Meet Sharon

Sharon De La O, a 16-year-old junior at Shoreland Lutheran High School, has immersed herself in the high school experience. And yes, she answers holding up her hand with about an inch between her thumb and forefinger, she is just a little bit smarter than she was when she came to the school as a freshman through the Racine Parental Choice Program. “When my teachers say you should enjoy your high school experience, I know what they’re saying,” she explains. “We’re more like a family here.”

That’s evident as Sharon mulls over the answer to a question about the most influential teacher she has had so far at the school. She starts to answer, but then adds another name, then another, and another. “They all are influential,” she says, shrugging. But, she comes back to name Rachel Lowrey as her favorite teacher. “I feel I can talk with her about anything.”

Asked to explain what makes Shoreland feel like a family, and she says it is all about attitude. When Sharon attended the local public school she had the same outlook about school as her peers. “Over there, you go to school, and that’s it,” she explains, adding that she and her young friends really didn’t take school seriously.

Could that just be the difference between middle school and high school? Perhaps, says Sharon. But when she compares notes to her best friend attending a Racine public school, Sharon says she realizes things are different here. “She has friends there, people she knows,” Sharon says. “But, not friend-friends. I have friend-friends. You know. They’re the kind that I talk with about everything. They care about me and I about them. Weknow each other. She doesn’t have that.”

Finding true friends came as a surprise to Sharon. “I didn’t really know anyone, maybe three or four people,” she says of her first days as a freshman. “When I came here, I knew it was, well, different. I go to church, but I never had religion class in school. I knew it was a Christian school, and that they would talk about God. They’re Lutheran and we’re Seventh Day Adventists. Aside from a couple of things, it’s mostly the same.”

Having that opportunity to mix academics, spirituality and life has a way of just pulling students closer. To discuss those kinds of issues that are important, makes relationships mean more, she suggests.

Into her third year in high school, Sharon thinks she is doing pretty well. Math is her strong suit. She would like to take pre-calculus next year. She struggles with history.

“I feel we really didn’t get a good history foundation in middle or elementary school. Everything seemed to focus on culture, and not on what happened. We studied the Incas and the Mayans, but that’s about all I remember. So, history is a challenge,” she says.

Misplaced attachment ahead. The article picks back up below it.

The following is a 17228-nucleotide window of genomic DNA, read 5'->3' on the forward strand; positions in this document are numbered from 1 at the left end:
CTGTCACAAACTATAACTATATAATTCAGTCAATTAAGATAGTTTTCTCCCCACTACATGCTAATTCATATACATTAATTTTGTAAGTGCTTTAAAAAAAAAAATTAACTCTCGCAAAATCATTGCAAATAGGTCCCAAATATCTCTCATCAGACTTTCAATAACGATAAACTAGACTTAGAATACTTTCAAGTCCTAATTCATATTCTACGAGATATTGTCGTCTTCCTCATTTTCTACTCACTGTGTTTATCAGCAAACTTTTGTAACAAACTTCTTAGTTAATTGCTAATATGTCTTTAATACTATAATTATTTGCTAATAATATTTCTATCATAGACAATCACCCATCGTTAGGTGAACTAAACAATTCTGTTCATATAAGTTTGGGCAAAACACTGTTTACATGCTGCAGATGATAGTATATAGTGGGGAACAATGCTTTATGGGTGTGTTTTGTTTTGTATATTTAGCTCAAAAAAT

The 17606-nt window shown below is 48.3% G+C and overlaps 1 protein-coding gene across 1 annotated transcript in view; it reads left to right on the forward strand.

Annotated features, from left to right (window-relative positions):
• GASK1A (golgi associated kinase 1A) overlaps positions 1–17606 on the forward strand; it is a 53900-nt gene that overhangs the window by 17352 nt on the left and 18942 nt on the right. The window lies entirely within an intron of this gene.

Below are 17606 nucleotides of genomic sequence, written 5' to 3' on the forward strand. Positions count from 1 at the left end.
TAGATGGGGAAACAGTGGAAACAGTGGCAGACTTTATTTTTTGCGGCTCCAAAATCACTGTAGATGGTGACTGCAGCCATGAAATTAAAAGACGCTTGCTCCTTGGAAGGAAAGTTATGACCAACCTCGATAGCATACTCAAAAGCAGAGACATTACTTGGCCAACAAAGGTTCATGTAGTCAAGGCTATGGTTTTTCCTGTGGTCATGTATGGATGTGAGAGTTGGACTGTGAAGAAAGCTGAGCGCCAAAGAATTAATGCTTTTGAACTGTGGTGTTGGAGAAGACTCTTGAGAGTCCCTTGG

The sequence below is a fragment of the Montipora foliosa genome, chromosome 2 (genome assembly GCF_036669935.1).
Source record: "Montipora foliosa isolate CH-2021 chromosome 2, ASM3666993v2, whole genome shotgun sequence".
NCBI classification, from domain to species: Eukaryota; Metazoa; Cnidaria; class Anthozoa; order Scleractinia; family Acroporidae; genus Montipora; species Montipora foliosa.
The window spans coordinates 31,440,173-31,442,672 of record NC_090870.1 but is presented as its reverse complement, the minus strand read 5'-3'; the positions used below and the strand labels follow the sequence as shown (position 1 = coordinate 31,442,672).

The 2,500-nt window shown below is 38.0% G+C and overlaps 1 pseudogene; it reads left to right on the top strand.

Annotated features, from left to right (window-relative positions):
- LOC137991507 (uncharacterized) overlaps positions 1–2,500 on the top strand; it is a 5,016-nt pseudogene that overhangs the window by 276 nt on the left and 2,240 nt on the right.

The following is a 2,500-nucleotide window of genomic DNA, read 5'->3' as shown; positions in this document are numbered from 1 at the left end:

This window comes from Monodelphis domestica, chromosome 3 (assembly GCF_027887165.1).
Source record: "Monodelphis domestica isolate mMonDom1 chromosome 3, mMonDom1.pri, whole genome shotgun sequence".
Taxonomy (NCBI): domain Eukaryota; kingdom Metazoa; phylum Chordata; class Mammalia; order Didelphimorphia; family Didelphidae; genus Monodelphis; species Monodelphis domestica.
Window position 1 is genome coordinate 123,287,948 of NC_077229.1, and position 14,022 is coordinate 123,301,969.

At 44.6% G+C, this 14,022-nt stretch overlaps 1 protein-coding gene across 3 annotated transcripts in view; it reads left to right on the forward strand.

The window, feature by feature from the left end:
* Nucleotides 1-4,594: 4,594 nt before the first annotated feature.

With the ACT college entrance test looming and the last year and a half before her, Sharon is considering what she might like to be after high school. Initially, she thought about studying law, but is now considering becoming a translator of some sort. Sharon is bilingual. She also imagines that the University of Wisconsin-Parkside might be the place for her to begin post-secondary studies. It’s affordable and close to home.

Aside from the usual core of academic subjects, Shoreland has provided a way for Sharon to explore other interests and aptitudes. Through a special arrangement, she is able to take piano lessons during study hall with Mrs. Lowrey, something she has done since freshman year. She is currently practicing for a piano concert and competition.

Sharon is progressing quite nicely, says Lowrey, as they tease each other a bit about Sharon’s modesty regarding her progress.

“We had no interaction before she came to Shoreland,” Lowrey says. “She had no previous piano experience and no piano to practice on, but she wanted to learn. We met for lessons once a week in the beginning, and she was able to come back and practice during other days of the week. It has been such a great opportunity for her. She would not be able to learn an instrument without this opportunity.”

There is something different about students who choose to take private piano lessons at the school, Lowrey adds. They don’t get academic credit for it, so it’s something that they must be motivated to do on their own, which demands a certain kind of maturity, a maturity that Lowrey sees in Sharon.

“She is just always energetic and happy,” says Lowrey, who has noticed something else through the three years that Sharon has been at Shoreland — her drive and her growth in personal and life skills have blossomed. “She is the highlight of my week,” adds Lowrey.